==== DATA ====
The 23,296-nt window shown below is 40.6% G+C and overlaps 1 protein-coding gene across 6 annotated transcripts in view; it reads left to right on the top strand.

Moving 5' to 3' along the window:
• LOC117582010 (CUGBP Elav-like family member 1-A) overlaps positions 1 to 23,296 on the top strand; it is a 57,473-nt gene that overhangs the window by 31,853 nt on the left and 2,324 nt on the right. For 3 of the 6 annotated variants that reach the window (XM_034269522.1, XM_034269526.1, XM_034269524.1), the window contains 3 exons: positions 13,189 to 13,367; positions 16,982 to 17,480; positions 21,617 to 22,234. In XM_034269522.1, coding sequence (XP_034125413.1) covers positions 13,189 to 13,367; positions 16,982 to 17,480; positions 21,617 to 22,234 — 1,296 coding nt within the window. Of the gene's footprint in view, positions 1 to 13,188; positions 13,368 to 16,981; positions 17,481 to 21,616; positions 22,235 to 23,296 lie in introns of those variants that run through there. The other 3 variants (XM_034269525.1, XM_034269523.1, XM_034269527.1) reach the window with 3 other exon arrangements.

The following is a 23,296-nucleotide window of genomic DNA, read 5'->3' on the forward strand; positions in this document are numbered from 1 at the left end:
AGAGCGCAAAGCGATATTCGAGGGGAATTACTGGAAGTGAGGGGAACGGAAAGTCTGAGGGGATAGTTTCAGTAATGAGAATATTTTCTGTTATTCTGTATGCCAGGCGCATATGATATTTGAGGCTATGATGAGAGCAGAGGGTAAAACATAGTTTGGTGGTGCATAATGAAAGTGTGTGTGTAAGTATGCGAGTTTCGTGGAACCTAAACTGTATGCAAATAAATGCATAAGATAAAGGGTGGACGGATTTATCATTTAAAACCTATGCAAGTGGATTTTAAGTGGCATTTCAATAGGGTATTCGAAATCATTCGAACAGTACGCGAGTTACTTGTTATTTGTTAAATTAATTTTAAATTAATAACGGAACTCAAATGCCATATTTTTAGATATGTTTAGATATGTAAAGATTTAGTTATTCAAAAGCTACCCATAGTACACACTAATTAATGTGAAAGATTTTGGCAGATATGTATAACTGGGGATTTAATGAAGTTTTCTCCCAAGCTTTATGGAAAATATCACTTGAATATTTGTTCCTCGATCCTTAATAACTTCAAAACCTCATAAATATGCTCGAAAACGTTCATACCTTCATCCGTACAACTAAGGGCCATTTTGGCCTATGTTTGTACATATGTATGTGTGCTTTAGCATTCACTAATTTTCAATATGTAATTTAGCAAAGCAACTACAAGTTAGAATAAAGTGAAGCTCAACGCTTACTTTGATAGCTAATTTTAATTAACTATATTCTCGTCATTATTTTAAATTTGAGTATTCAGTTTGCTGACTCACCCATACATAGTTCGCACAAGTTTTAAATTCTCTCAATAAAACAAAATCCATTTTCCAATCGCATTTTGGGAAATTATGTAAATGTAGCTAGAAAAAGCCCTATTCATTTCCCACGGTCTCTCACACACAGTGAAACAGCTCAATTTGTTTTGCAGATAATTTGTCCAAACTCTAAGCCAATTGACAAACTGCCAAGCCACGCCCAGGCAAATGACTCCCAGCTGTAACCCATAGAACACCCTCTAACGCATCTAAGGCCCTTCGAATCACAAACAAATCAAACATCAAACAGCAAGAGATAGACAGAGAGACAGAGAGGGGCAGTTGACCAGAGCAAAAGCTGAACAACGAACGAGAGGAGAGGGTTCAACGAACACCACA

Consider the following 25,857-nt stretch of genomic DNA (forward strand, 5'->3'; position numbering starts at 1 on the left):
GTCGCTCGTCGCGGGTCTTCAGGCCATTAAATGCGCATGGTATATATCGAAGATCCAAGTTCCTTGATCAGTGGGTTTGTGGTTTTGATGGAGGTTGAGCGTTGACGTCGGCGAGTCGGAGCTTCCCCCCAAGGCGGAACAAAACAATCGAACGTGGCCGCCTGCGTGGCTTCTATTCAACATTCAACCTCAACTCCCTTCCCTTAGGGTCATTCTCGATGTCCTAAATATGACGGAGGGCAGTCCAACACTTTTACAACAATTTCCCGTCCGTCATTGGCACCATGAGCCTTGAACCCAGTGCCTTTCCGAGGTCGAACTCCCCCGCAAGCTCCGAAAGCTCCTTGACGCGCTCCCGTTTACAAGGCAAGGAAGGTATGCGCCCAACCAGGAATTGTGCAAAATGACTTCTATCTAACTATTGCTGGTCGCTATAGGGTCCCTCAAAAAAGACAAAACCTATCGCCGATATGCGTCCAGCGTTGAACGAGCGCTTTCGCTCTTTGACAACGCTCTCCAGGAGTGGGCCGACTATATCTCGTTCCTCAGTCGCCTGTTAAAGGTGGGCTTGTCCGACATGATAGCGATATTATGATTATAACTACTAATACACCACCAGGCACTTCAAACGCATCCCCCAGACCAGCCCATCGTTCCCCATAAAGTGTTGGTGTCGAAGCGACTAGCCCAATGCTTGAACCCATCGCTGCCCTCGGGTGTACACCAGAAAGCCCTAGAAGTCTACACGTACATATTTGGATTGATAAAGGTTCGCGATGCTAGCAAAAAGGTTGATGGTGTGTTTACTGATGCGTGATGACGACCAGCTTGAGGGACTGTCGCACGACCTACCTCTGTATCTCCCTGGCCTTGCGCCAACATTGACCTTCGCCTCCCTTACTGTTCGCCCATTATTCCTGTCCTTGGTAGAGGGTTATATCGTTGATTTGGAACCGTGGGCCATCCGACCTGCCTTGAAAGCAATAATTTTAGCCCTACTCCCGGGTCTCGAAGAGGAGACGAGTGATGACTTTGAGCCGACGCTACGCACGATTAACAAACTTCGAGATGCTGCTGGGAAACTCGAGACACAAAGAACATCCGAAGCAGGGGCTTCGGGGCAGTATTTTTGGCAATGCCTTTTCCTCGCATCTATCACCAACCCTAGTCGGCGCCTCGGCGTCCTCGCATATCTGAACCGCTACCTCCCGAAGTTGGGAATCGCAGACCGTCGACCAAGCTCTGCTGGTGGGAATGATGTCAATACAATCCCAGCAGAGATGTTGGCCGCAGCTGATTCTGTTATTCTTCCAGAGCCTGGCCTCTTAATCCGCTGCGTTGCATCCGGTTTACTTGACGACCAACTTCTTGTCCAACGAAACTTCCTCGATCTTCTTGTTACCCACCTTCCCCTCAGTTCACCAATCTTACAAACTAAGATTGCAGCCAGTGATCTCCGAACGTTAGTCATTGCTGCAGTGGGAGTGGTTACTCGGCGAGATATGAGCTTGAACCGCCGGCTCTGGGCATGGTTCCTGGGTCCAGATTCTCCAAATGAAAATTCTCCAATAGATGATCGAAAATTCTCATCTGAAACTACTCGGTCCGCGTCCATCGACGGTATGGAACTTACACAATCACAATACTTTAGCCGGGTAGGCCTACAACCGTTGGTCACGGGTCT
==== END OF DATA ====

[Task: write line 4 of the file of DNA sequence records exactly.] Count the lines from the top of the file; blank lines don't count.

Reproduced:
The following is a 23,296-nucleotide window of genomic DNA, read 5'->3' on the forward strand; positions in this document are numbered from 1 at the left end: